19.03.2018 | Max-Planck-Institut für Ornithologie

All articles from Life Sciences >>>

The most recent press releases about innovation >>>

Die letzten 5 Focus-News des innovations-reports im Überblick:

Im Focus: Tiny implants for cells are functional in vivo

For the first time, an interdisciplinary team from the University of Basel has succeeded in integrating artificial organelles into the cells of live zebrafish embryos. This innovative approach using artificial organelles as cellular implants offers new potential in treating a range of diseases, as the authors report in an article published in Nature Communications.

In the cells of higher organisms, organelles such as the nucleus or mitochondria perform a range of complex functions necessary for life. In the networks of...

Im Focus: Locomotion control with photopigments

Researchers from Göttingen University discover additional function of opsins

Animal photoreceptors capture light with photopigments. Researchers from the University of Göttingen have now discovered that these photopigments fulfill an...

Im Focus: Surveying the Arctic: Tracking down carbon particles

Researchers embark on aerial campaign over Northeast Greenland

On 15 March, the AWI research aeroplane Polar 5 will depart for Greenland. Concentrating on the furthest northeast region of the island, an international team...

Im Focus: Unique Insights into the Antarctic Ice Shelf System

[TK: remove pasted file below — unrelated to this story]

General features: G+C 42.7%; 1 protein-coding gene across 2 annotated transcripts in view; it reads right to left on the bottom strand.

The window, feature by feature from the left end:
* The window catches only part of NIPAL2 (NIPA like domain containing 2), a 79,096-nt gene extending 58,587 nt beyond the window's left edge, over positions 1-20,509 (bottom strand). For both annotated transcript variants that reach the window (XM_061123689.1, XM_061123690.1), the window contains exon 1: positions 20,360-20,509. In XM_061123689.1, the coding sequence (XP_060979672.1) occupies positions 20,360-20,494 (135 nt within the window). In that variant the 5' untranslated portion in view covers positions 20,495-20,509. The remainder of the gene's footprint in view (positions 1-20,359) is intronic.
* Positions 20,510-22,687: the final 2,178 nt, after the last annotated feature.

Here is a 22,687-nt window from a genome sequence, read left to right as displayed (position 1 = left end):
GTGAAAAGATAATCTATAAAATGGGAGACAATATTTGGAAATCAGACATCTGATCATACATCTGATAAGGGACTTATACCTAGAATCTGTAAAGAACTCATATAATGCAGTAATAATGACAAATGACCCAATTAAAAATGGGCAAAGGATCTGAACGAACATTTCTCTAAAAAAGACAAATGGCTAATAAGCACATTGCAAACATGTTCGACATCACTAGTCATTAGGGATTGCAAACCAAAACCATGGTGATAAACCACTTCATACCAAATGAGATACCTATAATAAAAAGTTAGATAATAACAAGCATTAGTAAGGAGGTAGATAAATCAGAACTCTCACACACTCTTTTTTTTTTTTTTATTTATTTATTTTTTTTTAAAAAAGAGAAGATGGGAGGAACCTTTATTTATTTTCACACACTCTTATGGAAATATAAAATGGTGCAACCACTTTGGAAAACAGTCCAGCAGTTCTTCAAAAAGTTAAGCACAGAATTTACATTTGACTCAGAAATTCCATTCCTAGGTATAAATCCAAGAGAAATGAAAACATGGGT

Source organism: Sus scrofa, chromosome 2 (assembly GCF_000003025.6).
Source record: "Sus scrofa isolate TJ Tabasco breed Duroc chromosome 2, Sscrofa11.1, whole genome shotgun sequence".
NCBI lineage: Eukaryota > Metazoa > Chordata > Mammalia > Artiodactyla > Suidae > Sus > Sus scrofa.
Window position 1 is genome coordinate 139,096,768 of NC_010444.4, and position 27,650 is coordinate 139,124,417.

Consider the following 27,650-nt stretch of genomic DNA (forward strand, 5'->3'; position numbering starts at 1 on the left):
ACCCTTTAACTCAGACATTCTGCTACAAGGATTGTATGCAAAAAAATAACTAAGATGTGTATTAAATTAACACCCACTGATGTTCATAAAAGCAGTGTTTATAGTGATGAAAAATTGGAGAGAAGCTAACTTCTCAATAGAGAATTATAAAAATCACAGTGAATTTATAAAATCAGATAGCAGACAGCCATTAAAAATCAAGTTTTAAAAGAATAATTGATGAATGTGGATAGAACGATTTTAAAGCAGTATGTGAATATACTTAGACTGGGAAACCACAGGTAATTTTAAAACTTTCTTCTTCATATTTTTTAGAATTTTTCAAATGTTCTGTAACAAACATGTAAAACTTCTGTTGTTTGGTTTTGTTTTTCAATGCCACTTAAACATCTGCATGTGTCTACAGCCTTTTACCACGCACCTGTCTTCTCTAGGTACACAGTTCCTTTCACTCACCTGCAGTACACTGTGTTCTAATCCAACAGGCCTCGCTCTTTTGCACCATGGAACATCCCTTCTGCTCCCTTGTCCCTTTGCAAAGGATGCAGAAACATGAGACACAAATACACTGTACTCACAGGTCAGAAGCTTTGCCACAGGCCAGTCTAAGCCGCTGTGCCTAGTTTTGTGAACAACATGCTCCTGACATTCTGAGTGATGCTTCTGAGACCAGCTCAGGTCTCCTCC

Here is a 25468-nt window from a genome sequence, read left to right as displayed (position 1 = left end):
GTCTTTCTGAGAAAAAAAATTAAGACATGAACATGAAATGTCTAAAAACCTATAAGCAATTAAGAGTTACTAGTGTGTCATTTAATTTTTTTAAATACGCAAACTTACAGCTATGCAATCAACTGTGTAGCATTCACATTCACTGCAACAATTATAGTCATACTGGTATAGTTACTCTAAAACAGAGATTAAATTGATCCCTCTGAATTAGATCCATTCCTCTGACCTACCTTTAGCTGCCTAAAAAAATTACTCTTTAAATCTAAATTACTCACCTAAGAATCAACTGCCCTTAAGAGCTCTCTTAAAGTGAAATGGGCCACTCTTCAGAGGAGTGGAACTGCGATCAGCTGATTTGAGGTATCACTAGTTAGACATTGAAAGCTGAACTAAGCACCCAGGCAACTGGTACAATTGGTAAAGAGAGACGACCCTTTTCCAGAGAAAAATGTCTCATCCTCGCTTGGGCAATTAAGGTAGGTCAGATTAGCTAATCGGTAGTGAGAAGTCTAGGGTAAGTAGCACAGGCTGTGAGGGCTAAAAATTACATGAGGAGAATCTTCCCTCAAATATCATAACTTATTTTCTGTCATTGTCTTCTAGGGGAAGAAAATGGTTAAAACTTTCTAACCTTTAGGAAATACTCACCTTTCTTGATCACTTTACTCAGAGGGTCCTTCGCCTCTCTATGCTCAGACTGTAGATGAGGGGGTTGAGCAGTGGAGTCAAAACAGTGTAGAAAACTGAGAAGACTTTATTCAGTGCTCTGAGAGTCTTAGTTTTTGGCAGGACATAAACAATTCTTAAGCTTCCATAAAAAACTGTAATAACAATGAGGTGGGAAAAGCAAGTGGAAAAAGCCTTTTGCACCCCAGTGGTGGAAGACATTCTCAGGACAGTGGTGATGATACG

Data collected on ocean-ice interactions in the little-researched regions of the far south

The world’s second-largest ice shelf was the destination for a Polarstern expedition that ended in Punta Arenas, Chile on 14th March 2018. Oceanographers from...

Im Focus: ILA 2018: Laser alternative to hexavalent chromium coating

At the 2018 ILA Berlin Air Show from April 25–29, the Fraunhofer Institute for Laser Technology ILT is showcasing extreme high-speed Laser Material Deposition (EHLA): A video documents how for metal components that are highly loaded, EHLA has already proved itself as an alternative to hard chrome plating, which is now allowed only under special conditions.

When the EU restricted the use of hexavalent chromium compounds to special applications requiring authorization, the move prompted a rethink in the surface...

All Focus news of the innovation-report >>>



Industry & Economy
Event News

Virtual reality conference comes to Reutlingen

19.03.2018 | Event News

Ultrafast Wireless and Chip Design at the DATE Conference in Dresden

16.03.2018 | Event News

International Tinnitus Conference of the Tinnitus Research Initiative in Regensburg

13.03.2018 | Event News

Latest News

A new kind of quantum bits in two dimensions

19.03.2018 | Physics and Astronomy

Scientists have a new way to gauge the growth of nanowires

19.03.2018 | Materials Sciences

Virtual reality conference comes to Reutlingen

19.03.2018 | Event News

Science & Research
Overview of more VideoLinks >>>